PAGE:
FOR an organisation in which many millions have invested so much hope and faith, the vibes coming from the MDC leadership must surely, be disconcerting.
No one can seriously doubt the political capital that the MDC has amassed over the last decade. Nobody can seriously belittle its efforts. No one can seriously underestimate the challenges it faces even in this inclusive government where its leverage is severely limited.
But millions will have been dismayed by the apparent contradictions coming from members of the leadership.
One thing seems clear: There is something seriously wrong with the manner in which the MDC manages and disseminates information. This, of course is not new.
At the height of the election season and the negotiations that followed, it was often hard to ascertain the true position of the MDC on account of the many voices and tongues that spoke on behalf of the party. There was a temptation to think that this multi-voiced system was a negotiating tactic but in truth it brought more confusion and whatever benefits such a “tactic” may have had were outweighed by the costs.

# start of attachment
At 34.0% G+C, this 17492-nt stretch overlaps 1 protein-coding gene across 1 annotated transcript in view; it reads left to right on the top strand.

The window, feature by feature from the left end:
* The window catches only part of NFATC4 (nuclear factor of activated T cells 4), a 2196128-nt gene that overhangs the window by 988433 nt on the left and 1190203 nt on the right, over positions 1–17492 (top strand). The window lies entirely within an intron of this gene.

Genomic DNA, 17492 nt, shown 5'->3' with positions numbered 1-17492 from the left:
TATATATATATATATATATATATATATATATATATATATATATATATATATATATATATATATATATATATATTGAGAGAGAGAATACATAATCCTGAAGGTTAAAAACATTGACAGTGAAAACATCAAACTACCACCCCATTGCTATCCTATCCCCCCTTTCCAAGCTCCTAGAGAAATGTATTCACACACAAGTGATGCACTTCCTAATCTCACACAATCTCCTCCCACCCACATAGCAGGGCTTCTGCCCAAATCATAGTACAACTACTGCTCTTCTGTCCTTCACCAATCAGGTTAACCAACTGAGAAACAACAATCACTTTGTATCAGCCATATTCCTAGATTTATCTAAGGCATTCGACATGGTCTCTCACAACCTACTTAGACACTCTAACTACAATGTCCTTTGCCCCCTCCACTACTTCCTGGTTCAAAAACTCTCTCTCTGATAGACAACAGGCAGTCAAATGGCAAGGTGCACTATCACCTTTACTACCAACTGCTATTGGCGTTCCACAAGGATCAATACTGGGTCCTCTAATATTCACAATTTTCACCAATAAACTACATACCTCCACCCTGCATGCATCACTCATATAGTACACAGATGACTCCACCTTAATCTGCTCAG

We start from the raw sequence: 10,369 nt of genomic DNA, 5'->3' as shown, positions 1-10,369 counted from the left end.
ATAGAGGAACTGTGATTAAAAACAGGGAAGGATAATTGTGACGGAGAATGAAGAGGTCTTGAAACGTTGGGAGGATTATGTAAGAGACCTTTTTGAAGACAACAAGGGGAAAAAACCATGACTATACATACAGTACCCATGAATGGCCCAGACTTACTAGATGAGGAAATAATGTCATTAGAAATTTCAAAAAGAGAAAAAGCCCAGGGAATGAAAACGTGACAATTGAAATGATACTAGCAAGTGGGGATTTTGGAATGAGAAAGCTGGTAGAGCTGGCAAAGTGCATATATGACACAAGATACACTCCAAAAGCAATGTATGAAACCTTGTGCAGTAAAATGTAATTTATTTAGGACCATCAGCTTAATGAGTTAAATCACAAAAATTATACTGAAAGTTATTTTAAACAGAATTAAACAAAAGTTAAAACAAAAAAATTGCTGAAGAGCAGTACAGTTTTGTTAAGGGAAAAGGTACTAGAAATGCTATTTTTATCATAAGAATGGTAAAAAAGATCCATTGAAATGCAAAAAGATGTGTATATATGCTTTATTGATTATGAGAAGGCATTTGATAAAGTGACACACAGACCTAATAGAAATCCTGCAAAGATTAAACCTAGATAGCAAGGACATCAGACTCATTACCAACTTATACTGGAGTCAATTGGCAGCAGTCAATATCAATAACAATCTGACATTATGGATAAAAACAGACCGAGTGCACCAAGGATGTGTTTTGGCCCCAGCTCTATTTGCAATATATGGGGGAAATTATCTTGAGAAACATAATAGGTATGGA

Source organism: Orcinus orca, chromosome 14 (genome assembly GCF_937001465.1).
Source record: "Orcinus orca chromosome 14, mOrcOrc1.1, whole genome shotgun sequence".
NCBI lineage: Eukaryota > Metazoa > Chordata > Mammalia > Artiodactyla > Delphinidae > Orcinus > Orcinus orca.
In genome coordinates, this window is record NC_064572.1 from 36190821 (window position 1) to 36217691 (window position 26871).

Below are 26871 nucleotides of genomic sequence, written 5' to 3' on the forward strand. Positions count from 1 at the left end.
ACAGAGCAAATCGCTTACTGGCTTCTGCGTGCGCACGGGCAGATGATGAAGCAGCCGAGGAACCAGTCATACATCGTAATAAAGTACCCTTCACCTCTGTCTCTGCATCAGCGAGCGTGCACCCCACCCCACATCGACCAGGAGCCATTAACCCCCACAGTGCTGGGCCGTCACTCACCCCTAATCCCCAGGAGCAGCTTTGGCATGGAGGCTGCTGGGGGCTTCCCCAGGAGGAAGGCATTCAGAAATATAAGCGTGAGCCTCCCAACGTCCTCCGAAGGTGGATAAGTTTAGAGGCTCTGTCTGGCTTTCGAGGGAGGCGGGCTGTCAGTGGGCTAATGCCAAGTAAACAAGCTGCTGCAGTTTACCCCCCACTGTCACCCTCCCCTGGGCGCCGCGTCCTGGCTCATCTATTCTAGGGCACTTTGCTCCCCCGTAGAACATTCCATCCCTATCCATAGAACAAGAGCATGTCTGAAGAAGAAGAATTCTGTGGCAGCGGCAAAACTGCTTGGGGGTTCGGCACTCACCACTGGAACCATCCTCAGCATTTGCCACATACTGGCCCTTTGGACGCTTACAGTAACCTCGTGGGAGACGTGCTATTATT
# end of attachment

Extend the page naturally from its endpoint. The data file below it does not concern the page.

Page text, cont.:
Sometimes the party looked confused in the eyes of observers, saying one thing, then another and doing a completely different thing. It must be said, this did not help its standing in the eyes of SADC.
In recent days, there have been indications that all may not be well at the top.
First, during Prime Minister Tsvangirai’s recent trip to the West, he faced some uncomfortable questions after a report by the BBC in which Minister for National Healing and MDC executive Sekai Holland suggested that all was not well in the unity government.